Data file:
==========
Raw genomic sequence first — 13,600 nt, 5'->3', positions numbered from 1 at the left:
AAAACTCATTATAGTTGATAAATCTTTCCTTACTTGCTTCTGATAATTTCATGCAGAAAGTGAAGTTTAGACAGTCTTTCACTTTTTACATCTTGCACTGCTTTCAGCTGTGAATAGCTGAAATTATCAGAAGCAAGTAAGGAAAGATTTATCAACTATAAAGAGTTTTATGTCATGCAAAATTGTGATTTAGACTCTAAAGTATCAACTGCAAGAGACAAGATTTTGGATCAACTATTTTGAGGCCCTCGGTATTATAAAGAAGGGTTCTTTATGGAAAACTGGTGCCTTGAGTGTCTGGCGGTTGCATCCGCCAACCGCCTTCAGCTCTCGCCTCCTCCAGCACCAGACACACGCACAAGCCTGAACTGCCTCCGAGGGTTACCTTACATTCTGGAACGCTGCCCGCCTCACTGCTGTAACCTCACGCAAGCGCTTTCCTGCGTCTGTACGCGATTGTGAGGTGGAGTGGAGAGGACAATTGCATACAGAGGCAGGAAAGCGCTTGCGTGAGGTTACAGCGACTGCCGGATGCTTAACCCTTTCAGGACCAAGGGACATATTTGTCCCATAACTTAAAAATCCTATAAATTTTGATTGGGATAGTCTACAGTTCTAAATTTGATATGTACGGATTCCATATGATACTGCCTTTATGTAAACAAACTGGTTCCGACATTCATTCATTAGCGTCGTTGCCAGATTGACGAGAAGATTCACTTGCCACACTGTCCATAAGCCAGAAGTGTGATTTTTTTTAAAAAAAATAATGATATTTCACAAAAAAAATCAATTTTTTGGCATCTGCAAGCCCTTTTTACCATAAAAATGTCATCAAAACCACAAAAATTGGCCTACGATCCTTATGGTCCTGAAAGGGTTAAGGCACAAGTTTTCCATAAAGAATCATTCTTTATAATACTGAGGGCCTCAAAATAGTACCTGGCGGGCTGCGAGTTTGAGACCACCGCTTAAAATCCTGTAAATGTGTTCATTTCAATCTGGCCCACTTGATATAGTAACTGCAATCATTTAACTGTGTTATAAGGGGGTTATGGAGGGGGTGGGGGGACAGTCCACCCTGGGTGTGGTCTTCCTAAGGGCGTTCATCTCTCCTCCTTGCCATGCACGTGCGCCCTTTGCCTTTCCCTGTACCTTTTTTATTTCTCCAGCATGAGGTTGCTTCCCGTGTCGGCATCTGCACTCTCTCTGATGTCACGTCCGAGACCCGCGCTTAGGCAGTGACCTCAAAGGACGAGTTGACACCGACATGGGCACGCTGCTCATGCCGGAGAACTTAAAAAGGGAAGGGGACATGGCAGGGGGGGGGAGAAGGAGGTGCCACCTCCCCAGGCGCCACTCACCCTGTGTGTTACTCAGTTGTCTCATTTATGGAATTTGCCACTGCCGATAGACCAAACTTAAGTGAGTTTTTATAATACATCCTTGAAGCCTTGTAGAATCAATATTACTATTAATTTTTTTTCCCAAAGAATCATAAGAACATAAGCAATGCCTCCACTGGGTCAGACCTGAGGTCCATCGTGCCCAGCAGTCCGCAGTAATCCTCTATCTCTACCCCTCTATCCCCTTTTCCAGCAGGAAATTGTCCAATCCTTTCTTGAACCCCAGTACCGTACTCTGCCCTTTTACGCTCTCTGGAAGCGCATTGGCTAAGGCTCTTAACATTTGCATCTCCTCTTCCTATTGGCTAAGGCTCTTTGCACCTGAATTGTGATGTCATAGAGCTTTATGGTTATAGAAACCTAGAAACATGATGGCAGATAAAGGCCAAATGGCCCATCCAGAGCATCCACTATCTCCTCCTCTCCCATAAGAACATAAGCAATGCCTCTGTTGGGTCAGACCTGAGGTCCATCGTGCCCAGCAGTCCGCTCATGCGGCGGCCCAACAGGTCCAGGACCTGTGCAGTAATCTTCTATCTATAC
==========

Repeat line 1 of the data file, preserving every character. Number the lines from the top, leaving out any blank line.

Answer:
Raw genomic sequence first — 13,600 nt, 5'->3', positions numbered from 1 at the left: